Town Square

Post a New Topic

Historic preservation rules get Council's OK

Original post made on Jan 27, 2014

The Pleasanton City Council wrapped up more than two years of public debate Tuesday night by approving a series of changes in policies and regulations to preserve the looks of historic homes in the city's downtown district.

Read the full story here Web Link posted Monday, January 27, 2014, 7:54 AM

Comments (2)

Posted by Downtown resident, a resident of Downtown
on Jan 27, 2014 at 9:48 am

It is ludicrous that this additional regulation impacts only residential structures. The heart of the Historic Downtown is commercial, especially Main street.
Why are commercial buildings exempt one might ask; because the Pleasanton Downtown Association and Chamber of Commerce are organized with professional staff and politically powerful. The homeowners are associated only by living in the neighborhood and have no organization. Consequently when those (most of whom do not live downtown) who wish to control others per their aesthetics and taste made enough fuss the homeowners / property owners were ignored and the merchants prevailed.
That which has been preserved was done so by the homeowners and property owners. There were more than adequate guidelines and controls in place. The busy bodies and commercial interests prevail.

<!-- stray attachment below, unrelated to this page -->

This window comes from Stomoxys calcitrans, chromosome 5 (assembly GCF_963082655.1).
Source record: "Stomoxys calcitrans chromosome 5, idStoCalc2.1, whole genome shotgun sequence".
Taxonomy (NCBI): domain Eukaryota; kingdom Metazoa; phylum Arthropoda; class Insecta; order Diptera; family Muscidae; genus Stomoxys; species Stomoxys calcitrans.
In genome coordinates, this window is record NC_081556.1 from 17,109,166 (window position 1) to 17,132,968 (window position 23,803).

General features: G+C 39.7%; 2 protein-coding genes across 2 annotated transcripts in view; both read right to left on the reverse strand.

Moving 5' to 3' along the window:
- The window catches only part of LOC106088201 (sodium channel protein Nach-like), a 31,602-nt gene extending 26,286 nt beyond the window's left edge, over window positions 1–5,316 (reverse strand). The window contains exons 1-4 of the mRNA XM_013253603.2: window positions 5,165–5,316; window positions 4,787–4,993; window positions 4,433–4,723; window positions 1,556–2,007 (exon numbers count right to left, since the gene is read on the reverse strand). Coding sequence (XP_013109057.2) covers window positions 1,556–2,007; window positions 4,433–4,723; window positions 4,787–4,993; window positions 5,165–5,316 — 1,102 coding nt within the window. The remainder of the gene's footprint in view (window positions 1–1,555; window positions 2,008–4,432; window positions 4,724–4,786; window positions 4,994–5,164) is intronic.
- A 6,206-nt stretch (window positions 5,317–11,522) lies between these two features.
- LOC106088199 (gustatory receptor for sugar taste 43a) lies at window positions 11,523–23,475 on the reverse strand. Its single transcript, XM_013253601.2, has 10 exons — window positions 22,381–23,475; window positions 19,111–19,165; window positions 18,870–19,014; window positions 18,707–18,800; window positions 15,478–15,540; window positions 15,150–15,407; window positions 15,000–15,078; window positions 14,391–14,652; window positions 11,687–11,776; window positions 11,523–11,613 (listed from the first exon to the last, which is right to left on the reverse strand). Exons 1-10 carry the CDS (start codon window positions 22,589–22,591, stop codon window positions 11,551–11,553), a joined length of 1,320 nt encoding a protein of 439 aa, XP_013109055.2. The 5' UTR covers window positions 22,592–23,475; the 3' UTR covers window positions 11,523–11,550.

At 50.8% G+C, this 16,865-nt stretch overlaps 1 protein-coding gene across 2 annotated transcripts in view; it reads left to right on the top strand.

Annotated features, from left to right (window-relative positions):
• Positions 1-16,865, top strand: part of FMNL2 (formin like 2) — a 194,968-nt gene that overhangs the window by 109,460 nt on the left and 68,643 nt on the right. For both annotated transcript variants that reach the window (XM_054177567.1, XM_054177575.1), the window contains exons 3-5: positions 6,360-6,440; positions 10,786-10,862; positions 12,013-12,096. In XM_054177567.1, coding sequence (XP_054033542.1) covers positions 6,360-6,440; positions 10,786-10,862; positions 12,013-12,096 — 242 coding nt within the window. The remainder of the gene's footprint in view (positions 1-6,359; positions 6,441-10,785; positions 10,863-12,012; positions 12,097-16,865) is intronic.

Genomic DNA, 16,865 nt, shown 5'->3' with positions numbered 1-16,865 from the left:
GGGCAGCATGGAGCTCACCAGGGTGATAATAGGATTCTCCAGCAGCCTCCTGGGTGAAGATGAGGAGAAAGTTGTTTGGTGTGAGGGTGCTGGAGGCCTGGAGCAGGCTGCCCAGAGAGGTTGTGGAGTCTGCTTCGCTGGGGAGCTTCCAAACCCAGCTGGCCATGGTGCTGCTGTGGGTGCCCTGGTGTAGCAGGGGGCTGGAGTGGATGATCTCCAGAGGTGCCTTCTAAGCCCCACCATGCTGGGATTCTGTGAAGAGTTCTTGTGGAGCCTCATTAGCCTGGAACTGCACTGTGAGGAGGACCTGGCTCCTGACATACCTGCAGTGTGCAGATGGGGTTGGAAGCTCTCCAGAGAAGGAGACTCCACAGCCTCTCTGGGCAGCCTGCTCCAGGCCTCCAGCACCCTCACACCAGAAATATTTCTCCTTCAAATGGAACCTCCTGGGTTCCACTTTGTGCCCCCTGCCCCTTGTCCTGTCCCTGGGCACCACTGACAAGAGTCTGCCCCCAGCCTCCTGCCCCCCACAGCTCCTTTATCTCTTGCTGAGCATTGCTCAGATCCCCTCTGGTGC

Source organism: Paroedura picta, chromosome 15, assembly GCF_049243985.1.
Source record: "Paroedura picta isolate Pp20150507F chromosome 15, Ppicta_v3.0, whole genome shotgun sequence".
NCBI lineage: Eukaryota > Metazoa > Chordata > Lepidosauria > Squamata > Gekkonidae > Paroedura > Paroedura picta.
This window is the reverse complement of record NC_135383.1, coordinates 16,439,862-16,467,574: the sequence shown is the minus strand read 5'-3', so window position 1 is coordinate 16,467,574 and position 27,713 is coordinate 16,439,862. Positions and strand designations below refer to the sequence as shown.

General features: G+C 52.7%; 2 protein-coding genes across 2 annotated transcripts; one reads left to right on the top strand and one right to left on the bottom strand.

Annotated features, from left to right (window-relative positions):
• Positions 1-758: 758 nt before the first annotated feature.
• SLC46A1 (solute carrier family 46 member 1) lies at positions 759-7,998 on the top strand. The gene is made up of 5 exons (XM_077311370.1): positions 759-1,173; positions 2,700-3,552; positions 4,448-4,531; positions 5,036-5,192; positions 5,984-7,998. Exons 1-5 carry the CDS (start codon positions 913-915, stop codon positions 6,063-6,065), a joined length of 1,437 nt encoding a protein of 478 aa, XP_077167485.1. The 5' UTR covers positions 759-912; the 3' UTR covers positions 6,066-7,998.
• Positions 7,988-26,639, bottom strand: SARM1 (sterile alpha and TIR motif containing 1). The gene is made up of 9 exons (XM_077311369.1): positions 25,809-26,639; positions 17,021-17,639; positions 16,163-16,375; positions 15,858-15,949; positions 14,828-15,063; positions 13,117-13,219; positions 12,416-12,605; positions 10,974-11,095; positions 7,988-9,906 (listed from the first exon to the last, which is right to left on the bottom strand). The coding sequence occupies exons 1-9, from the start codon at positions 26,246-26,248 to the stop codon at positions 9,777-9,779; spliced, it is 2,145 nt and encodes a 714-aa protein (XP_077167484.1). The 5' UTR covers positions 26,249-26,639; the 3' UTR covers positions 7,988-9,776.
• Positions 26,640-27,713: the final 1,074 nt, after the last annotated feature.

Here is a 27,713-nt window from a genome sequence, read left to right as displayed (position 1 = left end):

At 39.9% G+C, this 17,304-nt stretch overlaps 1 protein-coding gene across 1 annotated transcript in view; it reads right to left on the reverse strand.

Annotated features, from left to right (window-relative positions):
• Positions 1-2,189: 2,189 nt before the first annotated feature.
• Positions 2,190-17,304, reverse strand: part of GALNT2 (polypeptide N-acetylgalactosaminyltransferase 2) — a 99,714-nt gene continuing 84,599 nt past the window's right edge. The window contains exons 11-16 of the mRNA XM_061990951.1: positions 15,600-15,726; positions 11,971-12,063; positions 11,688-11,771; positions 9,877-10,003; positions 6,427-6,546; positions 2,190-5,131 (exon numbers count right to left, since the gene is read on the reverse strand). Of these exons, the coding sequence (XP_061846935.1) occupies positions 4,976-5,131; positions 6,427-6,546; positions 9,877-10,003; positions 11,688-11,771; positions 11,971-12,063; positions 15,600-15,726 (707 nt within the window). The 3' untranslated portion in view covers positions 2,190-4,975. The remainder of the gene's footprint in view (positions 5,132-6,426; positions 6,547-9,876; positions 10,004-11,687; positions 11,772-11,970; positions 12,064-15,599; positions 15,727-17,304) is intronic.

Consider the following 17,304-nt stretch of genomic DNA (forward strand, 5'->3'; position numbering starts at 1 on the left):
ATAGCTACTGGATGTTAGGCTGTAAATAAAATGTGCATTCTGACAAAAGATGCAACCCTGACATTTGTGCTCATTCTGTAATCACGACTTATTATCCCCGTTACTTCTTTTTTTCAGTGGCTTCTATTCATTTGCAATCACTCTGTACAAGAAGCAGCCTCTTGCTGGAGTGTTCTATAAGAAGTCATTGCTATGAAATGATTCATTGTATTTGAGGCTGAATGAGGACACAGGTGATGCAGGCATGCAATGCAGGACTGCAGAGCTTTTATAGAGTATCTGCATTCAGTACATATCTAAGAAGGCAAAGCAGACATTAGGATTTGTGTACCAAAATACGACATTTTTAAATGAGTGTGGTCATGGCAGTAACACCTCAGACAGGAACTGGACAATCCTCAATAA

Posted by pseuˇdo , a resident of Vineyard Hills
on Jan 27, 2014 at 10:48 am

From all definitions I can see there are few if any homes that fall into the category of historic and I have yet to see any homes that even come close to falling to the historic category be even considered for demolition. So why was so much time and energy spent on something that was just for a small special interest group and now they want to spend even more money on hiring a consultant to determine what houses will fall into this category. Should they not have not first hired a consultant to determine how many homes in downtown qualify as historic? I feel that are councils time should would better spent working on how to re-vitalize are stagnant downtown. Danville Livermore and Lafayette are leaving us the dust.


If you were a member and logged in you could track comments from this story.

Post a comment

Posting an item on Town Square is simple and requires no registration. Just complete this form and hit "submit" and your topic will appear online. Please be respectful and truthful in your postings so Town Square will continue to be a thoughtful gathering place for sharing community information and opinion. All postings are subject to our TERMS OF USE, and may be deleted if deemed inappropriate by our staff.

We prefer that you use your real name, but you may use any "member" name you wish.

Name: *

Select your neighborhood or school community: *

Comment: *

Verification code: *
Enter the verification code exactly as shown, using capital and lowercase letters, in the multi-colored box.

*Required Fields

The Gay Rights Movement Coming of Age
By Tom Cushing | 26 comments | 1,142 views

Hacienda Business Park evolves to meet demand
By Tim Hunt | 0 comments | 997 views

A Norman Rockwell Town
By Roz Rogoff | 6 comments | 949 views